Shire rates set to rise 3.05 per cent
By Michael Sinclair-Jones
MOST Shire of Toodyay property owners can expect to pay an average of 3.05 per cent more in proposed new rate increases.
The increase would cause median rates to rise by between $52 and $246 across eight categories of local land use.
Last year’s median rate increases were between $82 and $391.
This year’s minimum rates are planned to remain at $1351 – the same as last year.
A 3.05 per cent increase on a typical $2000 rates bill is about $60 a year.Read more
Dollar amounts will be much higher for broadacre farmers and livestock producers on 208 properties bigger than 100ha who pay tens of thousands of dollars in shire rates every year.
Pensioners can claim rebates of up to half of the cost of their rates bills, capped at $750 last financial year.
Holders of WA Senior’s cards can claim rebates up to 25 per cent, capped last year at $100.
The proposed rate increases are calculated to raise $7.2 million this financial year – $335,000 more than last year.
There was no rate rise in 2020 due to the COVID-19 pandemic.
State reviews of land valuations may alter the value of individual properties on which shire rate increases are applied each year.
A special Toodyay Shire Council meeting on June 8 voted 7-0 (Cr Mick McKeown absent) to advertise the proposed new rates for 21 days for public comment.
Shire CEO Suzie Haslehurst said this was done on Facebook, online and on the shire website, and submissions had now closed.
The council decision came too late to advertise in last month’s Toodyay Herald, Ms Haslehurst said.
This year’s proposed rates include a new mining category which aims to raise an extra $200,000 from 35 Toodyay properties.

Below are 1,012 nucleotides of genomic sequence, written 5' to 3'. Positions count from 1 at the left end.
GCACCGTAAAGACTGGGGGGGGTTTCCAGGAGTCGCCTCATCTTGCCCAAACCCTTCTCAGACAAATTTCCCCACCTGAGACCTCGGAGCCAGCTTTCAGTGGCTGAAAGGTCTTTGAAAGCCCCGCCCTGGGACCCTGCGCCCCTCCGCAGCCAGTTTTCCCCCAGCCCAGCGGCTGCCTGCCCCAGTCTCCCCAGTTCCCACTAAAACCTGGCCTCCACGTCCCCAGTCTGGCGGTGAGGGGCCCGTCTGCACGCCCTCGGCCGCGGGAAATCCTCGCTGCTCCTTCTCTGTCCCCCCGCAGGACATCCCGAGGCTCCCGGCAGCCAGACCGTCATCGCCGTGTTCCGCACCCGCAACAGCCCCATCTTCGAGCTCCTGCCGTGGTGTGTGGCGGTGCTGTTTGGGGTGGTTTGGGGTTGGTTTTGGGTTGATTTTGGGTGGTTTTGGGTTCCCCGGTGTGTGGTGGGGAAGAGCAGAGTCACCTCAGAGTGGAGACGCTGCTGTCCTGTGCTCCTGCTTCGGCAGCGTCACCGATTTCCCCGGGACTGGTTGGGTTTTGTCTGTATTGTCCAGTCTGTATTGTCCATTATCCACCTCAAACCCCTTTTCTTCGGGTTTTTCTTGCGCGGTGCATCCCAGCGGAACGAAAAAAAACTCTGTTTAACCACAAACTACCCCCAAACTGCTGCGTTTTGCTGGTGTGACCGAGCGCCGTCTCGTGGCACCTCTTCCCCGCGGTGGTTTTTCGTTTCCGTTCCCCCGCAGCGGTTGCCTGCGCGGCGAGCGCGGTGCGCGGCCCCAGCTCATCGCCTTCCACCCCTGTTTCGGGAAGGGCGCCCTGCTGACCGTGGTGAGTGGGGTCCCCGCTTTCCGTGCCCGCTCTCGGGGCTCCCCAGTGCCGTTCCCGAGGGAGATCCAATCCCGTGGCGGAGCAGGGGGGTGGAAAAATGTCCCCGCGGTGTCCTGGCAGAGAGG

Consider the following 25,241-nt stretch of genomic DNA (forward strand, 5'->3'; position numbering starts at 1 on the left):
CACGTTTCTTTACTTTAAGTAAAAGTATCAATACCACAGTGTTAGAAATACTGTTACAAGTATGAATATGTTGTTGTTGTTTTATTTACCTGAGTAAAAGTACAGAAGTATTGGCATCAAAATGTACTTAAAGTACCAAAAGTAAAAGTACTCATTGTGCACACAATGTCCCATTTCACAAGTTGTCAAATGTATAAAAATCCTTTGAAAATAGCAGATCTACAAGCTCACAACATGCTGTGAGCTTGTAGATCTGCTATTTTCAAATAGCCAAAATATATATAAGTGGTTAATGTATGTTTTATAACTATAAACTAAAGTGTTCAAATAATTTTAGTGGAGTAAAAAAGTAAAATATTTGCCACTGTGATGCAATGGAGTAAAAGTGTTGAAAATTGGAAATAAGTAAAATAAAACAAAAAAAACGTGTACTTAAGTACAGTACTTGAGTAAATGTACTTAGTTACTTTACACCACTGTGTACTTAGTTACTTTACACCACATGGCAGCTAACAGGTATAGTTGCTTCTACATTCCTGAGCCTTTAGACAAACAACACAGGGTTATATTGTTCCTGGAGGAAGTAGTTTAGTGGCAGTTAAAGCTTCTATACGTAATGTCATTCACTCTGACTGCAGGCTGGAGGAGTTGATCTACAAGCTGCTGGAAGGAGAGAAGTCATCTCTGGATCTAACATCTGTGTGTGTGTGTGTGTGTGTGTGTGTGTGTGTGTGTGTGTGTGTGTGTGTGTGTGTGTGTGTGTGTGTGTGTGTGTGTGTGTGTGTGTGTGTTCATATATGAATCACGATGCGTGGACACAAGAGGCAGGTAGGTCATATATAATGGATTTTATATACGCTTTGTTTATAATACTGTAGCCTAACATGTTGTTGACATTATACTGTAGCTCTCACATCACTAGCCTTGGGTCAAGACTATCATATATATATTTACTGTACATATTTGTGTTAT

Rates on rural land used for mining and exploration are proposed to increase from about 0.014c to nearly one cent in the dollar – by far the highest for any local land use.
The shire said previously that it needed to charge higher rates for mining to repair and upgrade local roads damaged by frequent heavy industry vehicle use, such as at Chalice Mining’s Julimar worksite.
It is understood that at least one mining company operating in Toodyay was reportedly “not happy” with the proposed increase.
The shire said WA local government law required ministerial approval for the size of the proposed new mining rate, which will be sought prior to the council finalising its 2022-23 budget in coming weeks.
The proposed overall increase in rates revenue – taking into account unchanged minimum rates – is 2.5 per cent.
This matches the council’s 10-year Long Term Financial Plan adopted in June 2020 which requires annual increases of 2.5 per cent for the next eight years.
Shire Projects Officer Maurice Werder told last month’s special council meeting that leaving Toodyay’s minimum rate unchanged at $1351 left it still higher than the amount charged in most other shires.